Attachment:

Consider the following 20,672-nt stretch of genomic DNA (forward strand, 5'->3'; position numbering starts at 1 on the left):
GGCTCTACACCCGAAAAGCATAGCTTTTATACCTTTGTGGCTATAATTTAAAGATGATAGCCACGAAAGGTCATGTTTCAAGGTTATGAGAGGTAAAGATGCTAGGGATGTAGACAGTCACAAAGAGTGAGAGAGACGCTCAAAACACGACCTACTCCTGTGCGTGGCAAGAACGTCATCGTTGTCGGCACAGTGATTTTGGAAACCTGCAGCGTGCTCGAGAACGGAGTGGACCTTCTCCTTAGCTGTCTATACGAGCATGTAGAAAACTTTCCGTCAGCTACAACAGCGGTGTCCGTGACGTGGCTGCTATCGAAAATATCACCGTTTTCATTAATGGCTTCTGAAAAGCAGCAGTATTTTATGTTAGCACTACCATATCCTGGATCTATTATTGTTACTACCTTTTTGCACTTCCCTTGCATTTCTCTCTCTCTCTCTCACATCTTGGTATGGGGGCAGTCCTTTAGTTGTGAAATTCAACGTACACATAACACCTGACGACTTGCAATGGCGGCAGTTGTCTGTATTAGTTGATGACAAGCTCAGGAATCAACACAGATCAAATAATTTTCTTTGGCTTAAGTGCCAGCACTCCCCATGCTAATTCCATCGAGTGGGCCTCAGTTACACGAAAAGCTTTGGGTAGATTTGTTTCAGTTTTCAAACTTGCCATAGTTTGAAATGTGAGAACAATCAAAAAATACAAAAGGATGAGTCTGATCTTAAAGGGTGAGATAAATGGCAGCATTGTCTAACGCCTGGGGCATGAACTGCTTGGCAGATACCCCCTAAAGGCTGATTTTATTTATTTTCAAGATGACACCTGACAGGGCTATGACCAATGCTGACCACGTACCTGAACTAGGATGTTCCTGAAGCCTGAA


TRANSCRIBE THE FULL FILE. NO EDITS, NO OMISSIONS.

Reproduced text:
Consider the following 20,672-nt stretch of genomic DNA (forward strand, 5'->3'; position numbering starts at 1 on the left):
GGCTCTACACCCGAAAAGCATAGCTTTTATACCTTTGTGGCTATAATTTAAAGATGATAGCCACGAAAGGTCATGTTTCAAGGTTATGAGAGGTAAAGATGCTAGGGATGTAGACAGTCACAAAGAGTGAGAGAGACGCTCAAAACACGACCTACTCCTGTGCGTGGCAAGAACGTCATCGTTGTCGGCACAGTGATTTTGGAAACCTGCAGCGTGCTCGAGAACGGAGTGGACCTTCTCCTTAGCTGTCTATACGAGCATGTAGAAAACTTTCCGTCAGCTACAACAGCGGTGTCCGTGACGTGGCTGCTATCGAAAATATCACCGTTTTCATTAATGGCTTCTGAAAAGCAGCAGTATTTTATGTTAGCACTACCATATCCTGGATCTATTATTGTTACTACCTTTTTGCACTTCCCTTGCATTTCTCTCTCTCTCTCTCACATCTTGGTATGGGGGCAGTCCTTTAGTTGTGAAATTCAACGTACACATAACACCTGACGACTTGCAATGGCGGCAGTTGTCTGTATTAGTTGATGACAAGCTCAGGAATCAACACAGATCAAATAATTTTCTTTGGCTTAAGTGCCAGCACTCCCCATGCTAATTCCATCGAGTGGGCCTCAGTTACACGAAAAGCTTTGGGTAGATTTGTTTCAGTTTTCAAACTTGCCATAGTTTGAAATGTGAGAACAATCAAAAAATACAAAAGGATGAGTCTGATCTTAAAGGGTGAGATAAATGGCAGCATTGTCTAACGCCTGGGGCATGAACTGCTTGGCAGATACCCCCTAAAGGCTGATTTTATTTATTTTCAAGATGACACCTGACAGGGCTATGACCAATGCTGACCACGTACCTGAACTAGGATGTTCCTGAAGCCTGAA